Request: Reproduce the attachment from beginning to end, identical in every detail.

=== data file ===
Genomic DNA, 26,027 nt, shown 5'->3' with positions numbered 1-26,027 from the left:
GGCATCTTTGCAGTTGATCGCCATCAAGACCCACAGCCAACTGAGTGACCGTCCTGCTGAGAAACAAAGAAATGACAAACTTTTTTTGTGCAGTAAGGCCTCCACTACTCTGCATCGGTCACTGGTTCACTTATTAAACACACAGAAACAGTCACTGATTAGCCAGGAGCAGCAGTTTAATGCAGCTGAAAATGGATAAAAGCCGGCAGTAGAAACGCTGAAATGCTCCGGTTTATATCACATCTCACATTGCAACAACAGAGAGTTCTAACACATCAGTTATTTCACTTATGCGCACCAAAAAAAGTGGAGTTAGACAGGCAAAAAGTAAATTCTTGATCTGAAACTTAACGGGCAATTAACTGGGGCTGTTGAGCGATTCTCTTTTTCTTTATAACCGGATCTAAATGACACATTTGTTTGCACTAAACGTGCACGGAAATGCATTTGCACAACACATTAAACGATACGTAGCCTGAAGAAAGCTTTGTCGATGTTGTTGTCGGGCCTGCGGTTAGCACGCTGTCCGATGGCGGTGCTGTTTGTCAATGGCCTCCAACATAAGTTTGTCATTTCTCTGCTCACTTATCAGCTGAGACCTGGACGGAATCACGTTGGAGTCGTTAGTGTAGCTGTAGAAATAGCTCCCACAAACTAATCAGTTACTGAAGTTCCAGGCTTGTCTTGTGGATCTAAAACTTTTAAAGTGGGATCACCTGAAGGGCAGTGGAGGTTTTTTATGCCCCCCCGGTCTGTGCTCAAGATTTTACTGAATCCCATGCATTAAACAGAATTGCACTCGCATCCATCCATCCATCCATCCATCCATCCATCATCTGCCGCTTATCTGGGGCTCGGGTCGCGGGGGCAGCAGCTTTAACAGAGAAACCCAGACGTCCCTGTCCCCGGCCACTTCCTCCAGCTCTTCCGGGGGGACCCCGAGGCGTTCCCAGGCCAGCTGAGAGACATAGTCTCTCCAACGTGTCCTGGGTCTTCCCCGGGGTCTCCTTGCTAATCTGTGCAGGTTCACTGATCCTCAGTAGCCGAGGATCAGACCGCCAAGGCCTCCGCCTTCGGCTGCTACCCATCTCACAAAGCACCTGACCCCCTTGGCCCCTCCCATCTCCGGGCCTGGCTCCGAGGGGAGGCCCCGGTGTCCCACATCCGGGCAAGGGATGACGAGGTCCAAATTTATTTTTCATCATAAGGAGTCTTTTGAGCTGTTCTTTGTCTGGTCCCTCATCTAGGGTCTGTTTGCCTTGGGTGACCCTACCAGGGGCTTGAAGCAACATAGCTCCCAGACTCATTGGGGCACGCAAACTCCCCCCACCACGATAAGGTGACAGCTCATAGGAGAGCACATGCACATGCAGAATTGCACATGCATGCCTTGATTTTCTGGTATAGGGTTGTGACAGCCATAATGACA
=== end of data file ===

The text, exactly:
Genomic DNA, 26,027 nt, shown 5'->3' with positions numbered 1-26,027 from the left:
GGCATCTTTGCAGTTGATCGCCATCAAGACCCACAGCCAACTGAGTGACCGTCCTGCTGAGAAACAAAGAAATGACAAACTTTTTTTGTGCAGTAAGGCCTCCACTACTCTGCATCGGTCACTGGTTCACTTATTAAACACACAGAAACAGTCACTGATTAGCCAGGAGCAGCAGTTTAATGCAGCTGAAAATGGATAAAAGCCGGCAGTAGAAACGCTGAAATGCTCCGGTTTATATCACATCTCACATTGCAACAACAGAGAGTTCTAACACATCAGTTATTTCACTTATGCGCACCAAAAAAAGTGGAGTTAGACAGGCAAAAAGTAAATTCTTGATCTGAAACTTAACGGGCAATTAACTGGGGCTGTTGAGCGATTCTCTTTTTCTTTATAACCGGATCTAAATGACACATTTGTTTGCACTAAACGTGCACGGAAATGCATTTGCACAACACATTAAACGATACGTAGCCTGAAGAAAGCTTTGTCGATGTTGTTGTCGGGCCTGCGGTTAGCACGCTGTCCGATGGCGGTGCTGTTTGTCAATGGCCTCCAACATAAGTTTGTCATTTCTCTGCTCACTTATCAGCTGAGACCTGGACGGAATCACGTTGGAGTCGTTAGTGTAGCTGTAGAAATAGCTCCCACAAACTAATCAGTTACTGAAGTTCCAGGCTTGTCTTGTGGATCTAAAACTTTTAAAGTGGGATCACCTGAAGGGCAGTGGAGGTTTTTTATGCCCCCCCGGTCTGTGCTCAAGATTTTACTGAATCCCATGCATTAAACAGAATTGCACTCGCATCCATCCATCCATCCATCCATCCATCCATCATCTGCCGCTTATCTGGGGCTCGGGTCGCGGGGGCAGCAGCTTTAACAGAGAAACCCAGACGTCCCTGTCCCCGGCCACTTCCTCCAGCTCTTCCGGGGGGACCCCGAGGCGTTCCCAGGCCAGCTGAGAGACATAGTCTCTCCAACGTGTCCTGGGTCTTCCCCGGGGTCTCCTTGCTAATCTGTGCAGGTTCACTGATCCTCAGTAGCCGAGGATCAGACCGCCAAGGCCTCCGCCTTCGGCTGCTACCCATCTCACAAAGCACCTGACCCCCTTGGCCCCTCCCATCTCCGGGCCTGGCTCCGAGGGGAGGCCCCGGTGTCCCACATCCGGGCAAGGGATGACGAGGTCCAAATTTATTTTTCATCATAAGGAGTCTTTTGAGCTGTTCTTTGTCTGGTCCCTCATCTAGGGTCTGTTTGCCTTGGGTGACCCTACCAGGGGCTTGAAGCAACATAGCTCCCAGACTCATTGGGGCACGCAAACTCCCCCCACCACGATAAGGTGACAGCTCATAGGAGAGCACATGCACATGCAGAATTGCACATGCATGCCTTGATTTTCTGGTATAGGGTTGTGACAGCCATAATGACA